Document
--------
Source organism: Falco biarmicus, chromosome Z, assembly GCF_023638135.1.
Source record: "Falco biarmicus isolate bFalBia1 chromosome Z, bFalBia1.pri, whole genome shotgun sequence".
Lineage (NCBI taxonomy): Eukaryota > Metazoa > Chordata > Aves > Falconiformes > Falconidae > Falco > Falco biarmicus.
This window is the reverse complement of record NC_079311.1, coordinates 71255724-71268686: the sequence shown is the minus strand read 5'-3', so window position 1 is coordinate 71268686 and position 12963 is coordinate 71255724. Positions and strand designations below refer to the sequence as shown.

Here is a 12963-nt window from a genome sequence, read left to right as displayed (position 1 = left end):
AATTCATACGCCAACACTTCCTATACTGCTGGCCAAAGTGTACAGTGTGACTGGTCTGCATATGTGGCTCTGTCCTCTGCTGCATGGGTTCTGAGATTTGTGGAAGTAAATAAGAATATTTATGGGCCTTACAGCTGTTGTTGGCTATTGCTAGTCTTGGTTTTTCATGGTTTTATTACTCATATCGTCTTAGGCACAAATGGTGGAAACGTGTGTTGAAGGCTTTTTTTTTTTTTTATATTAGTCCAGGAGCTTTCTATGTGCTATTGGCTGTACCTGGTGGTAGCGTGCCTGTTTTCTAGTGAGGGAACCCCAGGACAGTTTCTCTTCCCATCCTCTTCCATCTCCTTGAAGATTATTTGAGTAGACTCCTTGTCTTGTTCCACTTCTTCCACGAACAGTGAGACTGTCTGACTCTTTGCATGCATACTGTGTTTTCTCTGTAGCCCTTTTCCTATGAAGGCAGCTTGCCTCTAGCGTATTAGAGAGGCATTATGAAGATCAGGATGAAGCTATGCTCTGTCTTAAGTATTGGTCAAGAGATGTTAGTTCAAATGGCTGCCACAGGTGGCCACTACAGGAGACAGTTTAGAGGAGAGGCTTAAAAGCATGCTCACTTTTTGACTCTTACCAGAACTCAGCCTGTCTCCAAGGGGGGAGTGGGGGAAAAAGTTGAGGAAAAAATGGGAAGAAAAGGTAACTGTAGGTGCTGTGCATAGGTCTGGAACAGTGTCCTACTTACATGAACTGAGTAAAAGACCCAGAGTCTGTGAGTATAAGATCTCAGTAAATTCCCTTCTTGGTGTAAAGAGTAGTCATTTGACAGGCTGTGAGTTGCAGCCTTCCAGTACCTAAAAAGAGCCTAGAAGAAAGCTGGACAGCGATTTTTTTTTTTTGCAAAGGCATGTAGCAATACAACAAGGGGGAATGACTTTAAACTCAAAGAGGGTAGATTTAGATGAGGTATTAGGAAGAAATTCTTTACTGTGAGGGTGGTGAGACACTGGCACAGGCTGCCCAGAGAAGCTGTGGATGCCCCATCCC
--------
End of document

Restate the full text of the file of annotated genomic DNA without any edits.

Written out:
Source organism: Falco biarmicus, chromosome Z, assembly GCF_023638135.1.
Source record: "Falco biarmicus isolate bFalBia1 chromosome Z, bFalBia1.pri, whole genome shotgun sequence".
Lineage (NCBI taxonomy): Eukaryota > Metazoa > Chordata > Aves > Falconiformes > Falconidae > Falco > Falco biarmicus.
This window is the reverse complement of record NC_079311.1, coordinates 71255724-71268686: the sequence shown is the minus strand read 5'-3', so window position 1 is coordinate 71268686 and position 12963 is coordinate 71255724. Positions and strand designations below refer to the sequence as shown.

Here is a 12963-nt window from a genome sequence, read left to right as displayed (position 1 = left end):
AATTCATACGCCAACACTTCCTATACTGCTGGCCAAAGTGTACAGTGTGACTGGTCTGCATATGTGGCTCTGTCCTCTGCTGCATGGGTTCTGAGATTTGTGGAAGTAAATAAGAATATTTATGGGCCTTACAGCTGTTGTTGGCTATTGCTAGTCTTGGTTTTTCATGGTTTTATTACTCATATCGTCTTAGGCACAAATGGTGGAAACGTGTGTTGAAGGCTTTTTTTTTTTTTTATATTAGTCCAGGAGCTTTCTATGTGCTATTGGCTGTACCTGGTGGTAGCGTGCCTGTTTTCTAGTGAGGGAACCCCAGGACAGTTTCTCTTCCCATCCTCTTCCATCTCCTTGAAGATTATTTGAGTAGACTCCTTGTCTTGTTCCACTTCTTCCACGAACAGTGAGACTGTCTGACTCTTTGCATGCATACTGTGTTTTCTCTGTAGCCCTTTTCCTATGAAGGCAGCTTGCCTCTAGCGTATTAGAGAGGCATTATGAAGATCAGGATGAAGCTATGCTCTGTCTTAAGTATTGGTCAAGAGATGTTAGTTCAAATGGCTGCCACAGGTGGCCACTACAGGAGACAGTTTAGAGGAGAGGCTTAAAAGCATGCTCACTTTTTGACTCTTACCAGAACTCAGCCTGTCTCCAAGGGGGGAGTGGGGGAAAAAGTTGAGGAAAAAATGGGAAGAAAAGGTAACTGTAGGTGCTGTGCATAGGTCTGGAACAGTGTCCTACTTACATGAACTGAGTAAAAGACCCAGAGTCTGTGAGTATAAGATCTCAGTAAATTCCCTTCTTGGTGTAAAGAGTAGTCATTTGACAGGCTGTGAGTTGCAGCCTTCCAGTACCTAAAAAGAGCCTAGAAGAAAGCTGGACAGCGATTTTTTTTTTTTGCAAAGGCATGTAGCAATACAACAAGGGGGAATGACTTTAAACTCAAAGAGGGTAGATTTAGATGAGGTATTAGGAAGAAATTCTTTACTGTGAGGGTGGTGAGACACTGGCACAGGCTGCCCAGAGAAGCTGTGGATGCCCCATCCC